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Working with multiple clients helped Jared Soell become a more adept Salesforce consultant. Here’s how he did it.

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Before Jared Soell entered Slippery Rock University, he wasn’t sure what he wanted to study. He’d come from a long line of educators, and he followed in their footsteps, spending his first year in school as a physical education major. 

“But after some reflection, I wasn’t sure that that was really my best path,” he said. He transferred to Thiel College, switched to study business administration, and earned his business degree. He considered law school, interning at a law firm in his last year of university. Soell even took the LSAT, and was accepted to Akron University’s School of Law. 

But right before he went, he took a job in sales.

“I don’t know if I was scared, or enlightened, maybe,” Soell said. None of his family had been to college, and “I wanted to move ahead from where my family was,” he said. Sales was somewhere he could be successful without more education, he realized.

Despite lacking the technical background, Soell was successful using Salesforce as a salesperson. This job, at Concept, started in outside sales and then moved to sales development in the B2B space, prospecting and qualifying leads and generating opportunities for sales reps. He eventually moved to a sales development manager role. 

SEE: Hiring kit: Salesforce developer (TechRepublic Premium)

Soell began helping clients began helping clients develop and follow promising leads and manage their sales territories, he explained. The company was good at leveraging technology and using it responsibly, he said, while many of the clients were focused on closing deals and working with customers—helping them with basic things like building reports, customizing their page layouts and getting started with Salesforce. 

Soell ended up as an account executive in his next job at MobyMax, as one of the first three salespeople at the company.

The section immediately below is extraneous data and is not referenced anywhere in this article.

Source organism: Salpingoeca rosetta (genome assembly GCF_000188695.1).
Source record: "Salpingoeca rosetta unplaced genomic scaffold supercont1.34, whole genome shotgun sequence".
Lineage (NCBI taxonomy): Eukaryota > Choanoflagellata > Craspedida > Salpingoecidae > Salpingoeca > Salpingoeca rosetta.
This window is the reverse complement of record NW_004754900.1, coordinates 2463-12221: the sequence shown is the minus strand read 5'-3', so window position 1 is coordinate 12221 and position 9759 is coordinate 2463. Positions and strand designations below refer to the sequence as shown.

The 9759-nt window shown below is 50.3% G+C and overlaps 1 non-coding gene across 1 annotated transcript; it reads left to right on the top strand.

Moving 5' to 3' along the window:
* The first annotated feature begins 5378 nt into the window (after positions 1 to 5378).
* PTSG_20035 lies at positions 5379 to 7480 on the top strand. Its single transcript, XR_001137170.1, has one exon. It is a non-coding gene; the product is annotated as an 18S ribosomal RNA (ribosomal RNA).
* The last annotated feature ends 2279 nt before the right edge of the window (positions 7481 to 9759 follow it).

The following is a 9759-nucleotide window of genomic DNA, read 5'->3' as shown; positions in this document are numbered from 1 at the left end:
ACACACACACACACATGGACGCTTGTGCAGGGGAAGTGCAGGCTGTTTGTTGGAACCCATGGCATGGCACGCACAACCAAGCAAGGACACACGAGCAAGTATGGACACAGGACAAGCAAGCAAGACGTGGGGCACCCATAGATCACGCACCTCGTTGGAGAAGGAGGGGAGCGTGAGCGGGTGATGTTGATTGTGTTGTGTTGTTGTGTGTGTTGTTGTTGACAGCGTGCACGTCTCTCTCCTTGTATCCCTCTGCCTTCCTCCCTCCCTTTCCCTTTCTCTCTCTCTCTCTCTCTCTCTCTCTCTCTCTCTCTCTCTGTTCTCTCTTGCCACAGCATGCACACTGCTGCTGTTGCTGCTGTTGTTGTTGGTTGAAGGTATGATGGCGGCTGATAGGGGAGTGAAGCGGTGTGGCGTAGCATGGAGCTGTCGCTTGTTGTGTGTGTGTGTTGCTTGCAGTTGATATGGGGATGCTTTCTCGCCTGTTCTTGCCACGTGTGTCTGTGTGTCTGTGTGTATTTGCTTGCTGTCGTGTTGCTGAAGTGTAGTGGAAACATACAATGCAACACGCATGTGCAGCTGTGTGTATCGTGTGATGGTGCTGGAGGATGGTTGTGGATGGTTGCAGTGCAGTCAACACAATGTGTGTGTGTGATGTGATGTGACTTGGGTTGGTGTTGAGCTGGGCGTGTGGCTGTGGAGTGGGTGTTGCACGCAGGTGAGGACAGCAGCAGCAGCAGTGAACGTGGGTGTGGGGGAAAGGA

“We made a great impact on how students were learning in the classroom through personalized learning software,” Soell said. He kept moving up, and eventually landed in the national sales manager role, handling the sales development and account executive teams responsible for customer acquisition. 

“I was looking for an opportunity in my career that sort of aligned with where I wanted to go in life, which was to get married and buy a home and start a family—and working from home at the time allowed me to do those three things,” Soell said.

At MobyMax, his “personal objective was to move into a sales-enablement/sales-operational position to oversee the sales team,” Soell said, “but also to have a very strong hold and own the Salesforce CRM that we were using at the time.” He was a part of developing Salesforce for the organization, designing it and building it out in a way that supported the sales and service teams at MobyMax. 

SEE: The future of work: Tools and strategies for the digital workplace (free PDF) (TechRepublic)

In 2018, he implemented a remote work policy, and transitioned into “managing the forward-facing client base in communication with the department’s clients,” he said. He’s been in that position since then, and has been able to “put some more processes in place around our Salesforce practice.”

“Salesforce is really just like any CRM,” Soell explained. “It’s really just different Excel tables that are connected together through objects and relationships.” He and his team would discuss “how reports are built, and what we can do in terms of visibility and access to different records, and what sort of automation we can put behind the scenes to streamline repetitive tasks.”

“It pushed me to understand the way CRM works,” he said. During that time, he also earned his Salesforce certification.

Salesforce would get new customers that would “want to buy 20 new licenses and get their sales team using Salesforce,” Soell said. His job was as “the implementation partner to set up and design in Salesforce.”

Working with one company, alone, using Salesforce, wouldn’t have helped Soell gain knowledge of CRM as quickly as he did, he believes.

A typical day for him as a project manager focuses on “weighing our priority items that we need to get done for our clients,” he said. A big part of that is constantly evaluating the timeline. Soell wears different hats on any given day. As a Salesforce project manager, he takes a peek into where the Salesforce ecosystem can go in the future. 

“Whether you’re a junior Salesforce admin today or you’re a developer or a consultant or project manager, progress happens quicker from talking to new clients and, you know, putting on my hat of being sort of a Salesforce sales consultant to ask questions and understand what a business’s pain points are and how we could potentially help them to working in the more traditional project manager’s face,” he said, “to then putting on my technical hat and being able to jump in as an analyst or a consultant or architecting new solutions, new objects or new automation.”

“That’s really the root reason that it’s exciting to be in this space,” Soell said. “Because if you’re working for a company as their dedicated Salesforce admin, rest assured, you’re always going to have new products, new options and new features and functionality to introduce to the team and to improve their use of the platform.”

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